Area X


I recently finished “Acceptance” the final book in Jeff Vandermeer’s trilogy (Annihilation, Authority, Acceptance) about Area X and the Southern Reach. This trilogy deeply impacted me. It has been classified as horror, fantasy, science fiction, and an environmental manifesto, and I can see all of these things in the books. For example, there is a strong flavor of Lovecraft in the trilogy, especially of my favorite Lovecraft story “The Mountains of Madness”, but without the florid language and overwhelming unease with nature that you can often find in Lovecraft’s writing. As far as environmental/societal commentary, that is obviously in the books as well, and the author states that he garnered some ideas out of the French anarchic Semiotic(e) tract, “The Coming Insurrection”.  Personally, I am less interested in the horror/science fiction/societal aspects of the books than I am in the fact that this trilogy is an amazing exploration of liminal spaces and psychotopography.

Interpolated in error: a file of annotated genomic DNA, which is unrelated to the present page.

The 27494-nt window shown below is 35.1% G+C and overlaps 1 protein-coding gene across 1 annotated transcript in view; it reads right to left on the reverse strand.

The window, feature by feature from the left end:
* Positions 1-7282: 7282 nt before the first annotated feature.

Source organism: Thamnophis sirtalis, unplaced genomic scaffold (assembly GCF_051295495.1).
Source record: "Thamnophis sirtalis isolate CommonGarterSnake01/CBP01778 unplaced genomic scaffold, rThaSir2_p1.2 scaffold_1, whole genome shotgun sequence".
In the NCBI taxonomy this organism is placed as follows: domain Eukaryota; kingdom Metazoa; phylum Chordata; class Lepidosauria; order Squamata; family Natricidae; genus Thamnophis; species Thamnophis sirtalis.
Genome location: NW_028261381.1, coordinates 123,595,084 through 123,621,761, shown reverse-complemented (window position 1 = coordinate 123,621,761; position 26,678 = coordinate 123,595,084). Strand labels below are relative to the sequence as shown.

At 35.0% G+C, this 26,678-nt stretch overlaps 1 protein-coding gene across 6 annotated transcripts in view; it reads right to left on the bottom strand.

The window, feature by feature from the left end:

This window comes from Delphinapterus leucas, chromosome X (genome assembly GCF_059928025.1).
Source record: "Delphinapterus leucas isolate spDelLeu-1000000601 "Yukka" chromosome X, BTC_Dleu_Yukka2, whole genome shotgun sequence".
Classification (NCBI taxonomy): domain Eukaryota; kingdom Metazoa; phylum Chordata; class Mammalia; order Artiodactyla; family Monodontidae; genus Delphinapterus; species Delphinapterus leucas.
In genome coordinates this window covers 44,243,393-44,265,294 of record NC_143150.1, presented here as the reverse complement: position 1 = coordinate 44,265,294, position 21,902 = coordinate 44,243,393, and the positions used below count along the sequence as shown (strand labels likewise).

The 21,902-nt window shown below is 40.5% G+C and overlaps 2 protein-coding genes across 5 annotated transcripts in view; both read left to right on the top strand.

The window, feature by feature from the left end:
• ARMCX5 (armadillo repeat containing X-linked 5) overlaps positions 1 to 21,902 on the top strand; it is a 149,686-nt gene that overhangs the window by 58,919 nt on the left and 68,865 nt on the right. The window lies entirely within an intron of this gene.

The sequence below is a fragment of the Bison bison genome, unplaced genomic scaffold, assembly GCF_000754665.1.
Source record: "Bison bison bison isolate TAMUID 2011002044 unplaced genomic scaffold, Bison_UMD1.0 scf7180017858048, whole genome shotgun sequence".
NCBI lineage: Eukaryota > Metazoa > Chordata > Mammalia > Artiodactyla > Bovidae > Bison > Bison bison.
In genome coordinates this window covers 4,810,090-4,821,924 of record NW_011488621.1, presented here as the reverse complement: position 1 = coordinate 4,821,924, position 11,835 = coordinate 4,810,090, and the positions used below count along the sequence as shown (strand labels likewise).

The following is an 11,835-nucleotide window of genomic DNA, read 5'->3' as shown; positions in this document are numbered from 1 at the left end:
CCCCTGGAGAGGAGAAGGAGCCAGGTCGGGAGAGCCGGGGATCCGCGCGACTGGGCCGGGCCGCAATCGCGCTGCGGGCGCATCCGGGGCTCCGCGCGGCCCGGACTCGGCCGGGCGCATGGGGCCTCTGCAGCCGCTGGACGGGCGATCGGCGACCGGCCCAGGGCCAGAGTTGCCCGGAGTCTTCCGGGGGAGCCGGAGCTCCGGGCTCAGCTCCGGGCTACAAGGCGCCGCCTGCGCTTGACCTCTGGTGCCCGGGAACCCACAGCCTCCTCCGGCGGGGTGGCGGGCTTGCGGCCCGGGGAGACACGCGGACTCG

Briefly, if you haven’t read these books (and I won’t spoil it), the story centers around a geographical/dimensional anomaly that has suddenly appeared in the southern US. This anomaly is termed “Area X” and access to it is closed off by the government. There is a “Border” that must be crossed to get into Area X and interesting and often terrible things happen to the people who cross it. The government has been sending expeditions into Area X, but everyone dies or becomes…different. Inside Area X the landscape is reverting back to a pre-human state. And it’s spreading.

The Border is an amazing depiction of a liminal zone and in the second book, “Authority”, there is even an evocative theme of white rabbits, an echo of Wonderland. There is also a central character called Ghost Bird who is a biologist and whose husband dies due to an expedition into Area X. She signs up for a subsequent expedition. What happens to her, and her observations throughout the books, are for me, a deeply resonating distillation of the concept of psychogeography/topography.

I don’t want to reveal anything more about the story so I won’t go further—the entire trilogy was put out just this year. But, I did notice that there are plans for a movie, at least of the first book “Annihilation”, so you’d best read it soon if you want to get a jump on the movie. On a final note, the cover illustrations for these books are amazing—they are done by Eric Nyquist.


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